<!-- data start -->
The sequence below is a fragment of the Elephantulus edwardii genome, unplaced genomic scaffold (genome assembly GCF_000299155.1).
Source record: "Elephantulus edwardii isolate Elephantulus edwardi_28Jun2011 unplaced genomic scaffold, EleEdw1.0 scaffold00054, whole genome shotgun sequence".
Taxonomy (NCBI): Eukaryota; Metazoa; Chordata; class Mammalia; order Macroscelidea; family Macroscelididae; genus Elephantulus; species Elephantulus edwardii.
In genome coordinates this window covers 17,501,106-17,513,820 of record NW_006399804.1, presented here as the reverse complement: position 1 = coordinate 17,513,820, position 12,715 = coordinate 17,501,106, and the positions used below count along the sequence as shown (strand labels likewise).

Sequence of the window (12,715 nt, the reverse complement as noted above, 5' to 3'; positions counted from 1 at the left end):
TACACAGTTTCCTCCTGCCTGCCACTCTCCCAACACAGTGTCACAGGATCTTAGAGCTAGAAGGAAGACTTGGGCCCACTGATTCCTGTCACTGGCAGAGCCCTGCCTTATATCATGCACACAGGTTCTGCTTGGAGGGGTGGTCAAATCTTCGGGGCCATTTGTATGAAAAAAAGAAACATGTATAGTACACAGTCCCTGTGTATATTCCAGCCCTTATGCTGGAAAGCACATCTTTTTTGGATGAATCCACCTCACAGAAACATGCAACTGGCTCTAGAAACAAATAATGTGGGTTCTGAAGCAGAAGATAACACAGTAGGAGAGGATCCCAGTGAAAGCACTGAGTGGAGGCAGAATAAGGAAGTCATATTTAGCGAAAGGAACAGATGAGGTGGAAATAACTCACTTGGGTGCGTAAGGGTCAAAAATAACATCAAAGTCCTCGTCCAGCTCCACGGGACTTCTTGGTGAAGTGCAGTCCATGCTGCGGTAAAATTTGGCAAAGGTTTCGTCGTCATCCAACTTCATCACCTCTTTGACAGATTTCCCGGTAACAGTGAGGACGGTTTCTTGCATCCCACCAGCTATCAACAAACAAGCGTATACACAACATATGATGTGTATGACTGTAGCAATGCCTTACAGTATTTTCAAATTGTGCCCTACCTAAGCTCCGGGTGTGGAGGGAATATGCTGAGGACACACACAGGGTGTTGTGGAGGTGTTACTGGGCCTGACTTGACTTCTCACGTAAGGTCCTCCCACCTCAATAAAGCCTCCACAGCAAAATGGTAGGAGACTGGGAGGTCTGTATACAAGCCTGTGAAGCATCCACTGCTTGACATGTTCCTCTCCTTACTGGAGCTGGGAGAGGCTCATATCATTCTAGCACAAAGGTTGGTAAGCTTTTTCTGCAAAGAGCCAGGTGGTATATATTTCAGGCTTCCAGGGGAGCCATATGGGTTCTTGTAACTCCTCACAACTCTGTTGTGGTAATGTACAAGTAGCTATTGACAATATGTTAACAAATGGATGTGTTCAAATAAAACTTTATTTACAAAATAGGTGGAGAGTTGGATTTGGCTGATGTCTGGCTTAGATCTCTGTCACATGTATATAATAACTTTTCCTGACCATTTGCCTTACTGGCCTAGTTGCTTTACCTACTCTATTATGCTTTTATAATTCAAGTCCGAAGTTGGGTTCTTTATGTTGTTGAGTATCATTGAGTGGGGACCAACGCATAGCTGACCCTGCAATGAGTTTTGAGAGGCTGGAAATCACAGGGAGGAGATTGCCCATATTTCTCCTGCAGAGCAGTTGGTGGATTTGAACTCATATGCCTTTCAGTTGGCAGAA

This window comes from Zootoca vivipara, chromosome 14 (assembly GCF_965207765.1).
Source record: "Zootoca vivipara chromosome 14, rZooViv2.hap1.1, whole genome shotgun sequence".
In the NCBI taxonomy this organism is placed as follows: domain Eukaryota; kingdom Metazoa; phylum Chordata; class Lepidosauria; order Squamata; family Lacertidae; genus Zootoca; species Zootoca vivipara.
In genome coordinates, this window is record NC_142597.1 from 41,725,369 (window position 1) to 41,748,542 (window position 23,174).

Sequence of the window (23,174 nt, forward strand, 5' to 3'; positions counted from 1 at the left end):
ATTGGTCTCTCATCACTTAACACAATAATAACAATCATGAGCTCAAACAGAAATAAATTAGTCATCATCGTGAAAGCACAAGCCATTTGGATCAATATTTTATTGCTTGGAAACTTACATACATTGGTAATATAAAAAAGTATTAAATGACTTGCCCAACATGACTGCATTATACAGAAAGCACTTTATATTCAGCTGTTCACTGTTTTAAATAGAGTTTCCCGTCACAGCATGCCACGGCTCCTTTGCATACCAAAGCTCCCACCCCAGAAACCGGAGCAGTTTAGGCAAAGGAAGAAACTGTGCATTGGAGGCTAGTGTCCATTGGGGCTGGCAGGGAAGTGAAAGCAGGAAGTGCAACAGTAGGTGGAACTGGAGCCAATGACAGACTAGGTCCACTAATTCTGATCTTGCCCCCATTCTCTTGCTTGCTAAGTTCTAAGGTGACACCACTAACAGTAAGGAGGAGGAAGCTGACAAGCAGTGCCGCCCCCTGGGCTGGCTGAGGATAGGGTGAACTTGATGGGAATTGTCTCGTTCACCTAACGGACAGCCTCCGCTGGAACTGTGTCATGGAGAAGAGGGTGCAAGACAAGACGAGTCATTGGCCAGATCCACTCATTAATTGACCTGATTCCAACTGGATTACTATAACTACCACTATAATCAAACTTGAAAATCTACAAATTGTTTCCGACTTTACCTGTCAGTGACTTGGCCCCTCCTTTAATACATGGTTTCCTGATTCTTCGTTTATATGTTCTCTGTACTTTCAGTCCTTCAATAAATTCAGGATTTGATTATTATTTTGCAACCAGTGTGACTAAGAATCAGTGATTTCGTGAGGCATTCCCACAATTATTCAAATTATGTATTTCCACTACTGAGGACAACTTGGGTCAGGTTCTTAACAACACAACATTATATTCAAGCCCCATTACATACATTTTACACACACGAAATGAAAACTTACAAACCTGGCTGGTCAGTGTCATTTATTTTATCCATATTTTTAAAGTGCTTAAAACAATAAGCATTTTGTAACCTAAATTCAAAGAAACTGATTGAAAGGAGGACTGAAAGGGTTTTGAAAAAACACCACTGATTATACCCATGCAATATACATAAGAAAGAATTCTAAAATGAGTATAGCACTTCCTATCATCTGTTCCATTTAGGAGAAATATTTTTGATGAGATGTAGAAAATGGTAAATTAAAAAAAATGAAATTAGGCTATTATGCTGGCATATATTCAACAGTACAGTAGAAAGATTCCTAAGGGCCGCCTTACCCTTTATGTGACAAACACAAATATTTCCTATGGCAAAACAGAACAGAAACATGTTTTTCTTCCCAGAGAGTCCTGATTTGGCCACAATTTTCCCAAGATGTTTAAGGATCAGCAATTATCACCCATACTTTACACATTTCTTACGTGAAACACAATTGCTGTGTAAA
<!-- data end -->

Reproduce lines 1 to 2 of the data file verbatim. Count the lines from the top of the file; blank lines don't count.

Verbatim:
The sequence below is a fragment of the Elephantulus edwardii genome, unplaced genomic scaffold (genome assembly GCF_000299155.1).
Source record: "Elephantulus edwardii isolate Elephantulus edwardi_28Jun2011 unplaced genomic scaffold, EleEdw1.0 scaffold00054, whole genome shotgun sequence".